“Four years until retirement, then I’m going to teach railroad engineering at community college. I’ve already got my lesson plans mapped out.”

Of course the time I leave my camera at home, I run into this guy. Had to snap a pic with my phone anyway. He was making farm animal noises at passing pedestrians. “Got to make the best of it,” he said.

“She said ‘I love you and I want to spend my life with you.’ Then ten days later, we sat in a diner, and she said ‘I don’t want to be with you anymore.”
“What was your happiest moment with her?”
“The happiest times were just little moments of exuberance. Like when she jumped on my back because something swam up against her in the ocean. Or when we danced in the kitchen when the pizza arrived”

"What’s been your greatest accomplishment?"
"Keeping in touch with distant friends and relatives."
"Why is that important?"
"It’s important to always have people who remember you at various stages of your life. It’s especially important as you get older, because there are less of those people around. And they remind you who you are."

“Some aches and pains, but I’m enjoying being eighty. It’s not nearly as bad as I thought it was going to be. I underestimated the pleasures of an unstructured life.”

“You’re not going to believe this. Some guy is taking my picture right now, says he’s gonna put it on some website. I swear to God. I swear to God!”

When I began setting up the shot, it was just the boy on the tricycle. By the time I was ready to take the picture, it was this:

"You stopped a live one today, honey. I’m an international cougar!"

"If you could give one piece of advice to a large group of people, what would it be?"
"Change your mind about something significant every day."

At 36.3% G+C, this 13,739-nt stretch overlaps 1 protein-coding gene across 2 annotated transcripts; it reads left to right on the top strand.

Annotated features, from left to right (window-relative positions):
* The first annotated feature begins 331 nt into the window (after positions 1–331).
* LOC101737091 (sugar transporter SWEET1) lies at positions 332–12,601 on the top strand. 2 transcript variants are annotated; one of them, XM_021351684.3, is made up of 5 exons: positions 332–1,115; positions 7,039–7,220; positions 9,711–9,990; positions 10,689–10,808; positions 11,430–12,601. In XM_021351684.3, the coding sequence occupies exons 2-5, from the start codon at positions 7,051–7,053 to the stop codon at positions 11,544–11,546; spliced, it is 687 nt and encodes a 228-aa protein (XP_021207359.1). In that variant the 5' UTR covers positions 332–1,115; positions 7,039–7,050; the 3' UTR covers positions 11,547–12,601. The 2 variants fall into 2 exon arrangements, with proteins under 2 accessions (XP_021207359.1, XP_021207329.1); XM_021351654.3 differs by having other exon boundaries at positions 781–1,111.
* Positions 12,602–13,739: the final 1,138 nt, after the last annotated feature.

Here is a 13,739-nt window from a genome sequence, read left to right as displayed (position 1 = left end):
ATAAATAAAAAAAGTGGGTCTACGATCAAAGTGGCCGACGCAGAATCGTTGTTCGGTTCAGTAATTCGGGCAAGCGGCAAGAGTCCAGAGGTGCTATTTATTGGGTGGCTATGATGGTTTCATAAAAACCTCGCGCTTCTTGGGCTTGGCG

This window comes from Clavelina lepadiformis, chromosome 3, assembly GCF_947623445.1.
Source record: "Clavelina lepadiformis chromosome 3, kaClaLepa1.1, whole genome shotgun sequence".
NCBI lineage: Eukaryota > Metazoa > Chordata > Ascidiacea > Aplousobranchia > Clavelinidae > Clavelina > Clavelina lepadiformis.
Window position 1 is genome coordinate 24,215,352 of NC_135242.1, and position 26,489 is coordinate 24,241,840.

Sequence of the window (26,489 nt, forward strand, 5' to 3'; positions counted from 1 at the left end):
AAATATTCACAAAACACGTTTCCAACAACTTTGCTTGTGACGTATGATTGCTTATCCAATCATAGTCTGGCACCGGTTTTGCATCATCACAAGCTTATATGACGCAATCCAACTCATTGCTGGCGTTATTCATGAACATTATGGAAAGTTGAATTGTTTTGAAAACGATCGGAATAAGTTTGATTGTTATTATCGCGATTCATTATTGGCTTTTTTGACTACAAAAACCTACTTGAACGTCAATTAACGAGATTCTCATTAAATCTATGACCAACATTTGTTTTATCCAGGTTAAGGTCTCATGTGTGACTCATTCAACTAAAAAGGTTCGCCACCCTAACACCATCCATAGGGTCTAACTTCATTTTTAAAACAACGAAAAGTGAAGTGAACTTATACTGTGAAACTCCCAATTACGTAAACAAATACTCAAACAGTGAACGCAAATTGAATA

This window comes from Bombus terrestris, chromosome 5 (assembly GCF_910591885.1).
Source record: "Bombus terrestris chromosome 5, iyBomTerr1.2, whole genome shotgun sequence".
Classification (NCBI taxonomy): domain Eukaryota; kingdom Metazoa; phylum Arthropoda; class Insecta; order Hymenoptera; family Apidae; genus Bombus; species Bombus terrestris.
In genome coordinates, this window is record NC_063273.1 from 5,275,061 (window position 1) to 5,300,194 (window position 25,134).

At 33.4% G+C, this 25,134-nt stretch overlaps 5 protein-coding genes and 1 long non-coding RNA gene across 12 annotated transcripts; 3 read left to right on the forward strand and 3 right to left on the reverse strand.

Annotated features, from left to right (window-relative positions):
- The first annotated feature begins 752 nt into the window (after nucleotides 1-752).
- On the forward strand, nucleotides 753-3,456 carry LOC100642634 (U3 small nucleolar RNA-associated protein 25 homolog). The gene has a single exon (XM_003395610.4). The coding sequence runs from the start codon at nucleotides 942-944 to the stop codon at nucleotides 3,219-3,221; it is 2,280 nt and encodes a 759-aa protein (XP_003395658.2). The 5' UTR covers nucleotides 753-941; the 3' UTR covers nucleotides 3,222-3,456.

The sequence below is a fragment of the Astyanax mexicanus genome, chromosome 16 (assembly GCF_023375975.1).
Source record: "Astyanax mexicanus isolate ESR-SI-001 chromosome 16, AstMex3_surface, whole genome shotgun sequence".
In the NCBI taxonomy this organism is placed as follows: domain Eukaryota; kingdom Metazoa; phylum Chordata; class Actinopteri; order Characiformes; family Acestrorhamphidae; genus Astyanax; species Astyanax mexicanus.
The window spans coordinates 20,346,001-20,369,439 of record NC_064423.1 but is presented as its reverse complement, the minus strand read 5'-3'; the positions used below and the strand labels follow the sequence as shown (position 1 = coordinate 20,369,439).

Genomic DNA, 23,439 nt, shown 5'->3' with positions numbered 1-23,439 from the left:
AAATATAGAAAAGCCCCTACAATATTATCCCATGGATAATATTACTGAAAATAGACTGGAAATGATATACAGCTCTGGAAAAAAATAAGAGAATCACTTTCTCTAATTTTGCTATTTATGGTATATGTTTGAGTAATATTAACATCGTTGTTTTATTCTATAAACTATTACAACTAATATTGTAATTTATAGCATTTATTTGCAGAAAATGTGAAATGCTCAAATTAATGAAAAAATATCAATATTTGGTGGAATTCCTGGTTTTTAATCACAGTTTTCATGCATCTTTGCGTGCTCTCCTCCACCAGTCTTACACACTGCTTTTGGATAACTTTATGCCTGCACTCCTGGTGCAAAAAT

“We fled to the Philippines, which was under American occupation at the time. But it wasn’t long before the Japanese took over the islands. We were living in Manila, and when the Japanese occupied the city, they began to teach us to read and write Japanese. When the Americans came to retake the city, they invaded from the north, and the Japanese blew up the bridges and barricaded themselves in the southern part of the city where we lived. Shells were falling all around us, because the Japanese had stationed a gun encampment across from our house. One morning, we decided to make a run for the hospital, so that we could put ourselves under the protection of the Red Cross. Our neighbors were running in front of us, pushing their belongings on a pushcart, when they stepped on a land mine and the whole family was killed. We kept running, but when we got to the main street, there was a checkpoint and we weren’t allowed to cross. So we hid beneath a house, and soon we were discovered by Japanese soldiers. They lined us all up against the wall to be executed. We begged and begged and begged for our lives. They finally allowed my mother and the children to step aside, but they told my father to stay. My mother dropped to her knees and asked the Japanese commander to imagine it was his family. And he finally let all of us go.”